120502. Cape Town, Sean Davison, the UWC professor who helped his terminally ill mother die in New Zealand, arrived in Cape Town today where his family was waiting for him. This after his five months home detention in New Zealand came to an end last week. Picture Henk Kruger/Cape Argus

Cape Town - New Zealand police wasted time and money investigating his euthanasia case, University of the Western Cape Prof Sean Davison said on Thursday.

He said the “nanny state” wasted no time in throwing police onto his case after it was revealed in his book that he helped his cancer-stricken mother end her life in 2006, by dosing her with morphine.

“Along comes someone who is a mercy killer. Now they've got a real issue to deal with... and boy, did they deal with it,” he said at a Cape Town Press Club lunch in Newlands.

Davison's book, “Before We Say Goodbye”, was published in 2009

and did not include a chapter on the morphine overdose. The secret chapter was leaked and he was arrested and charged with attempted murder in 2010.

Police interviewed every character in the book. They even wanted to interview three fictional characters, not realising they were made up.

“They needed one person to say that I told them I'd help my mother to die. The police made one very big mistake at the beginning. They didn't ask me.”

The professor estimated that about R4 million was “wasted” on police investigations. He handed over R300,000 for his defence lawyer.

Davison ended up pleading guilty to assisted suicide in the Dunedin High Court last year.

He was sentenced to five months home detention, in which he had to wear an electronic tracking device on his ankle and obey strict instructions from probation officers.

In that time he received two verbal warnings and a written one. His offences were not answering the phone and arriving five minutes late from the doctor.

The third warning was for practising on an elliptical cross-trainer that interrupted the signal of his tracking device.

He said he contemplated going to jail after that as he was sick and tired of the restrictions and wanted to embarrass the New Zealand government further.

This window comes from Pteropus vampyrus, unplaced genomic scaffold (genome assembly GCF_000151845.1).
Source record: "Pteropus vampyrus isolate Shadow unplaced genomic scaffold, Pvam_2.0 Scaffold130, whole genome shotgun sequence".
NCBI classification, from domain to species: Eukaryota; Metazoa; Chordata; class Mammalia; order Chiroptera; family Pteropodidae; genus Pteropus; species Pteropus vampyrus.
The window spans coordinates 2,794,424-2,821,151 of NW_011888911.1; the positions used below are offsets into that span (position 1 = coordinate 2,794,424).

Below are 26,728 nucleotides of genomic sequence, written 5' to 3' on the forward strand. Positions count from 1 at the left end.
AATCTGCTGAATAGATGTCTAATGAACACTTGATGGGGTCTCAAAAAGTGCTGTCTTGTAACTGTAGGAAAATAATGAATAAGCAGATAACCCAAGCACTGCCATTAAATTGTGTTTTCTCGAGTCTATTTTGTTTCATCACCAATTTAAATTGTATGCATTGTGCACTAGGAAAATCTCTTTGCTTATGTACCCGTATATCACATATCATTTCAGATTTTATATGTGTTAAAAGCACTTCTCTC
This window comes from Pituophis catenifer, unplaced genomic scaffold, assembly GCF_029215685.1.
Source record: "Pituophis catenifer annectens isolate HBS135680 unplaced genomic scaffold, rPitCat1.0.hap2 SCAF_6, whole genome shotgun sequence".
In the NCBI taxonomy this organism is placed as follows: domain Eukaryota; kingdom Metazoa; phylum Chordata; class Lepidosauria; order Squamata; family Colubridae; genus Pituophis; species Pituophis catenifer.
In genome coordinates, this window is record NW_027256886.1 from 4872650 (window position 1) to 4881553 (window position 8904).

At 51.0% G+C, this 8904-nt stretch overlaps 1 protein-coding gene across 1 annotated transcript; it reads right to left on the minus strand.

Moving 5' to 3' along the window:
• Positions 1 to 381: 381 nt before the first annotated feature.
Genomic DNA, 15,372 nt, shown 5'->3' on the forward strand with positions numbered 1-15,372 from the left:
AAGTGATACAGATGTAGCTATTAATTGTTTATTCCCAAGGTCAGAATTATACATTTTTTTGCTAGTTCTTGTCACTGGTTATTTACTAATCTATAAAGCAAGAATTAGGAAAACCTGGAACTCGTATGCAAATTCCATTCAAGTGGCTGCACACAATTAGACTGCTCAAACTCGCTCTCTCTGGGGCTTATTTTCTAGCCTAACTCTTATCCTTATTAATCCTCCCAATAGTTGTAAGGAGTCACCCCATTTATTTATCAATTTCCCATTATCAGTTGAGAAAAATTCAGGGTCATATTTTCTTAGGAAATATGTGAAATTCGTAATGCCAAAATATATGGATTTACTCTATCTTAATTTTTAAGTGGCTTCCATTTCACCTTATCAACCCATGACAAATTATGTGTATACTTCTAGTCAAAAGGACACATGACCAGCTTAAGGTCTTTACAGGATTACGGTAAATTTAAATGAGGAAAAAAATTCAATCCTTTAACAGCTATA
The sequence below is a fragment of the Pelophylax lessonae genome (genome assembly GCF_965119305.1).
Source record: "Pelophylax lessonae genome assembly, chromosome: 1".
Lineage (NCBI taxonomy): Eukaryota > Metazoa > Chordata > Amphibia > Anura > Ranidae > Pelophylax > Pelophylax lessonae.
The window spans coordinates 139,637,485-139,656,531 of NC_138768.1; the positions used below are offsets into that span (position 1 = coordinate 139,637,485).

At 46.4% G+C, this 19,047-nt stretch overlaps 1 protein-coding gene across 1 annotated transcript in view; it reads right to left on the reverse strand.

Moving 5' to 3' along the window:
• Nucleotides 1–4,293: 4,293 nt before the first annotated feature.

Davison said he was continuing efforts to bring a draft euthanasia bill before Parliament and would approach politicians in the next few months.

His organisation DignitySA was petitioning support on its website.

He said he had received considerate support from the legal profession.

“The difficulty has been getting the medical fraternity to speak out... mostly because they signed the Hippocratic Oath.”

“Many doctors have said to me privately that they've helped people to die... at their request. It's the choice of the doctor 1/8though 3/8... and they have to do it behind the scenes illegally.”

With no choice whether to die or not, critically ill patients had to rely on the graciousness of their doctor.

“If you don't have a law change, you might be playing Lotto with your doctor.”

Ethics Institute of SA CEO Prof Willem Landman had drafted a position paper on euthanasia for the organisation.

In it, he said the key question was whether legalising assisted death would be consistent with the bill of rights in the Constitution.

He concluded that a South African had constitutional rights consistent with the moral right to a peaceful and dignified death.

There was a need for a comprehensive bill that would clarify the legal position on not only assisted dying but also terminal pain management, the withholding and withdrawing of potentially life-sustaining treatment and living wills. - Sapa